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Immigration: Deportation

Volume 712: debated on Tuesday 14 July 2009

Questions

Asked by

To ask Her Majesty's Government further to the Written Answer by Lord West of Spithead on 1 June (WA 42–3), how many people they have tried to deport to (a) Jordan, (b) Libya, (c) Lebanon, (d) Ethiopia and (e) Algeria on the ground of national security; how many of those deportations have succeeded; how many have not; and what was the reason for each case which did not succeed. [HL4707]

Her Majesty's Government have undertaken deportation proceedings against (a) five Jordanian, (b) 12 Libyan, (c) no Lebanese, (d) one Ethiopian and (e) 18 Algerian nationals on the ground of national security. Eight of these individuals have been deported and 14 are at various stages of the appeals process.

There are 14 cases where deportation on national security grounds has been discontinued and these comprise: 12 Libyan cases following a court judgment; one case where the court found the individual concerned did not pose a threat to national security; and one case where the Secretary of State withdrew the deportation decision as it was considered the individual no longer posed a current threat to national security.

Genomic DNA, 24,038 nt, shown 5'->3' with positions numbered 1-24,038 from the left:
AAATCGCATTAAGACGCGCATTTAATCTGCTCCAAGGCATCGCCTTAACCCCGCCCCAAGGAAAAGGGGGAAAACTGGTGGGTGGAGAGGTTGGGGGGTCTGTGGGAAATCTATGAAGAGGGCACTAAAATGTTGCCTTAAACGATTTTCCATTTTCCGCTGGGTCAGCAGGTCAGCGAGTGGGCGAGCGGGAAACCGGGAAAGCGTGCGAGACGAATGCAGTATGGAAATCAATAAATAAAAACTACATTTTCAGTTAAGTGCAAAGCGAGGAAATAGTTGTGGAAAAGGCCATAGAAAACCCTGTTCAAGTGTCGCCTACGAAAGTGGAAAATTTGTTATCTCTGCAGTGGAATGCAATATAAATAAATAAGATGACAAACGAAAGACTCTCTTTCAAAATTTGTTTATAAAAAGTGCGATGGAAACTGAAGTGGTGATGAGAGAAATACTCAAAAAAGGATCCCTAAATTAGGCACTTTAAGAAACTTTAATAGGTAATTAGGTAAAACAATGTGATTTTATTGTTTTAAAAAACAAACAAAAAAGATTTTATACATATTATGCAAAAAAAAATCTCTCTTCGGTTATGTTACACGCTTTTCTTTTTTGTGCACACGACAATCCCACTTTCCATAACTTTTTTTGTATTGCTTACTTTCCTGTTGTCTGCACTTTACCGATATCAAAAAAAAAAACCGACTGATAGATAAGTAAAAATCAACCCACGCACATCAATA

Asked by

To ask Her Majesty's Government further to the Written Answer by Lord West of Spithead on 1 June (WA 42–3), whether the memoranda of understanding on deportation with assurances they have signed with Jordan, Libya, Lebanon and Ethiopia allow legal deportation on the ground of national security; and, if so, why there have been appeals. [HL4708]

The Memoranda of Understanding referred to in my previous Answer formalise the arrangements for seeking assurances in respect of individuals whom the UK wishes to deport to one of these four countries or whom one of those countries wishes to deport to the UK.

A deportation from the United Kingdom is governed by the provisions of the immigration Acts. Under that legislation, a decision to make a deportation order attracts a right of appeal under either Section 82 of the Nationality, Immigration and Asylum Act 2002 or Section 2 of the Special Immigration Appeals Commission Act 1997.